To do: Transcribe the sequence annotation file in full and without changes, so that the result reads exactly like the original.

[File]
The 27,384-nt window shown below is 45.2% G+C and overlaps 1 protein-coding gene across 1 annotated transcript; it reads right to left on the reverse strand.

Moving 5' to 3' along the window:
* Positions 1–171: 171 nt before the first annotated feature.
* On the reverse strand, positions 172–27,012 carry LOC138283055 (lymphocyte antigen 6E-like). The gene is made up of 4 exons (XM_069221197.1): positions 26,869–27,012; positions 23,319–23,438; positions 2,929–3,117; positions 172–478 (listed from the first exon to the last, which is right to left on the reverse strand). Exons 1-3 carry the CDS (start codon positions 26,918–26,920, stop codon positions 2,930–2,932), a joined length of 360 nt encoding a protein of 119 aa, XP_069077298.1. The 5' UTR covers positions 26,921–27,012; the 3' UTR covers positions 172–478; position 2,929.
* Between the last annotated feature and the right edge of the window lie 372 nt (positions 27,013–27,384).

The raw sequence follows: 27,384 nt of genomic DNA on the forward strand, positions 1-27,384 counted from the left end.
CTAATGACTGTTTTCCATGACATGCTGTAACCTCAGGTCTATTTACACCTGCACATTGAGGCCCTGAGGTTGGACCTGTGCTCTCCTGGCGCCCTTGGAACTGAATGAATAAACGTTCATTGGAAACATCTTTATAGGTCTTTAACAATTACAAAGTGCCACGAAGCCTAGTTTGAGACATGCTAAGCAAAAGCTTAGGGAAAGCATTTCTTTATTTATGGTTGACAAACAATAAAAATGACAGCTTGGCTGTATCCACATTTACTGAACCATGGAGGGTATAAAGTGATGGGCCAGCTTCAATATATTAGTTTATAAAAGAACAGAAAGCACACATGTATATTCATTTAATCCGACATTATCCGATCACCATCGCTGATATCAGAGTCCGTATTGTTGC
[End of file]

The 27,384-nt window shown below is 45.2% G+C and overlaps 1 protein-coding gene across 1 annotated transcript; it reads right to left on the reverse strand.

Moving 5' to 3' along the window:
* Positions 1–171: 171 nt before the first annotated feature.
* On the reverse strand, positions 172–27,012 carry LOC138283055 (lymphocyte antigen 6E-like). The gene is made up of 4 exons (XM_069221197.1): positions 26,869–27,012; positions 23,319–23,438; positions 2,929–3,117; positions 172–478 (listed from the first exon to the last, which is right to left on the reverse strand). Exons 1-3 carry the CDS (start codon positions 26,918–26,920, stop codon positions 2,930–2,932), a joined length of 360 nt encoding a protein of 119 aa, XP_069077298.1. The 5' UTR covers positions 26,921–27,012; the 3' UTR covers positions 172–478; position 2,929.
* Between the last annotated feature and the right edge of the window lie 372 nt (positions 27,013–27,384).

The raw sequence follows: 27,384 nt of genomic DNA on the forward strand, positions 1-27,384 counted from the left end.
CTAATGACTGTTTTCCATGACATGCTGTAACCTCAGGTCTATTTACACCTGCACATTGAGGCCCTGAGGTTGGACCTGTGCTCTCCTGGCGCCCTTGGAACTGAATGAATAAACGTTCATTGGAAACATCTTTATAGGTCTTTAACAATTACAAAGTGCCACGAAGCCTAGTTTGAGACATGCTAAGCAAAAGCTTAGGGAAAGCATTTCTTTATTTATGGTTGACAAACAATAAAAATGACAGCTTGGCTGTATCCACATTTACTGAACCATGGAGGGTATAAAGTGATGGGCCAGCTTCAATATATTAGTTTATAAAAGAACAGAAAGCACACATGTATATTCATTTAATCCGACATTATCCGATCACCATCGCTGATATCAGAGTCCGTATTGTTGC